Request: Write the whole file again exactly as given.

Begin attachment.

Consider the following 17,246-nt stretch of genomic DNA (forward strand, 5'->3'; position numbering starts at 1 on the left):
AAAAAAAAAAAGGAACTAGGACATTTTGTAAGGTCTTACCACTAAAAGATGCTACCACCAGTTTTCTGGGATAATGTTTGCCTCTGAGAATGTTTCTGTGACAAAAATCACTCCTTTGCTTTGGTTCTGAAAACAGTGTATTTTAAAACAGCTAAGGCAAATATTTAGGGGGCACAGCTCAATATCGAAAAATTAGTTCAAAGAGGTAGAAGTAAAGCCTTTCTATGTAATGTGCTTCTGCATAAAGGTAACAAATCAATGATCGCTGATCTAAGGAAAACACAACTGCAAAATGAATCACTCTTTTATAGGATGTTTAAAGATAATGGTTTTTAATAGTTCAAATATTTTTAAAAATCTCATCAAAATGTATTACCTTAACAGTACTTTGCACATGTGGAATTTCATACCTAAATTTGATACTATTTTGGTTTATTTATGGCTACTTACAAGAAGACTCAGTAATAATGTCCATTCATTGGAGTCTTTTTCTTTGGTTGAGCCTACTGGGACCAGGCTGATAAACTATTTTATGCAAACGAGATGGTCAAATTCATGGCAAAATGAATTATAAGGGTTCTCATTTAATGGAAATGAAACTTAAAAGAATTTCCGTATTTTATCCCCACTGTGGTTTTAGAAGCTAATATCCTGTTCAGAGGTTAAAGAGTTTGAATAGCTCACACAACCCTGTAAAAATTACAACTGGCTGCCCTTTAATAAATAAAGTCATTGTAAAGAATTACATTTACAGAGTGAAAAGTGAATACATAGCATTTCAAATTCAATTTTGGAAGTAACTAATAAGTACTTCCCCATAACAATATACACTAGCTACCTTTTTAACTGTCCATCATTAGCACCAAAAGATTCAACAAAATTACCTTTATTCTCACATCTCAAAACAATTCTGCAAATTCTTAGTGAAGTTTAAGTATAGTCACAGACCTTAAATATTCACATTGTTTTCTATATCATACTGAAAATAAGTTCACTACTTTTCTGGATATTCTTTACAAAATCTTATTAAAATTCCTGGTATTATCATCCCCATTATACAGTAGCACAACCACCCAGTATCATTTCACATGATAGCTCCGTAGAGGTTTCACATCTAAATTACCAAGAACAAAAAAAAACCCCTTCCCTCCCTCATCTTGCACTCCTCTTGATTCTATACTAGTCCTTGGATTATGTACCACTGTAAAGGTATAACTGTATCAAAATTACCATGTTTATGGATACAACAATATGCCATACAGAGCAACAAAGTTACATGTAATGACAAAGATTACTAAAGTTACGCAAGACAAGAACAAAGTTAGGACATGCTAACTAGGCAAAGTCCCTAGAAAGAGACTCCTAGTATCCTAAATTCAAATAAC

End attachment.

Consider the following 17,246-nt stretch of genomic DNA (forward strand, 5'->3'; position numbering starts at 1 on the left):
AAAAAAAAAAAGGAACTAGGACATTTTGTAAGGTCTTACCACTAAAAGATGCTACCACCAGTTTTCTGGGATAATGTTTGCCTCTGAGAATGTTTCTGTGACAAAAATCACTCCTTTGCTTTGGTTCTGAAAACAGTGTATTTTAAAACAGCTAAGGCAAATATTTAGGGGGCACAGCTCAATATCGAAAAATTAGTTCAAAGAGGTAGAAGTAAAGCCTTTCTATGTAATGTGCTTCTGCATAAAGGTAACAAATCAATGATCGCTGATCTAAGGAAAACACAACTGCAAAATGAATCACTCTTTTATAGGATGTTTAAAGATAATGGTTTTTAATAGTTCAAATATTTTTAAAAATCTCATCAAAATGTATTACCTTAACAGTACTTTGCACATGTGGAATTTCATACCTAAATTTGATACTATTTTGGTTTATTTATGGCTACTTACAAGAAGACTCAGTAATAATGTCCATTCATTGGAGTCTTTTTCTTTGGTTGAGCCTACTGGGACCAGGCTGATAAACTATTTTATGCAAACGAGATGGTCAAATTCATGGCAAAATGAATTATAAGGGTTCTCATTTAATGGAAATGAAACTTAAAAGAATTTCCGTATTTTATCCCCACTGTGGTTTTAGAAGCTAATATCCTGTTCAGAGGTTAAAGAGTTTGAATAGCTCACACAACCCTGTAAAAATTACAACTGGCTGCCCTTTAATAAATAAAGTCATTGTAAAGAATTACATTTACAGAGTGAAAAGTGAATACATAGCATTTCAAATTCAATTTTGGAAGTAACTAATAAGTACTTCCCCATAACAATATACACTAGCTACCTTTTTAACTGTCCATCATTAGCACCAAAAGATTCAACAAAATTACCTTTATTCTCACATCTCAAAACAATTCTGCAAATTCTTAGTGAAGTTTAAGTATAGTCACAGACCTTAAATATTCACATTGTTTTCTATATCATACTGAAAATAAGTTCACTACTTTTCTGGATATTCTTTACAAAATCTTATTAAAATTCCTGGTATTATCATCCCCATTATACAGTAGCACAACCACCCAGTATCATTTCACATGATAGCTCCGTAGAGGTTTCACATCTAAATTACCAAGAACAAAAAAAAACCCCTTCCCTCCCTCATCTTGCACTCCTCTTGATTCTATACTAGTCCTTGGATTATGTACCACTGTAAAGGTATAACTGTATCAAAATTACCATGTTTATGGATACAACAATATGCCATACAGAGCAACAAAGTTACATGTAATGACAAAGATTACTAAAGTTACGCAAGACAAGAACAAAGTTAGGACATGCTAACTAGGCAAAGTCCCTAGAAAGAGACTCCTAGTATCCTAAATTCAAATAAC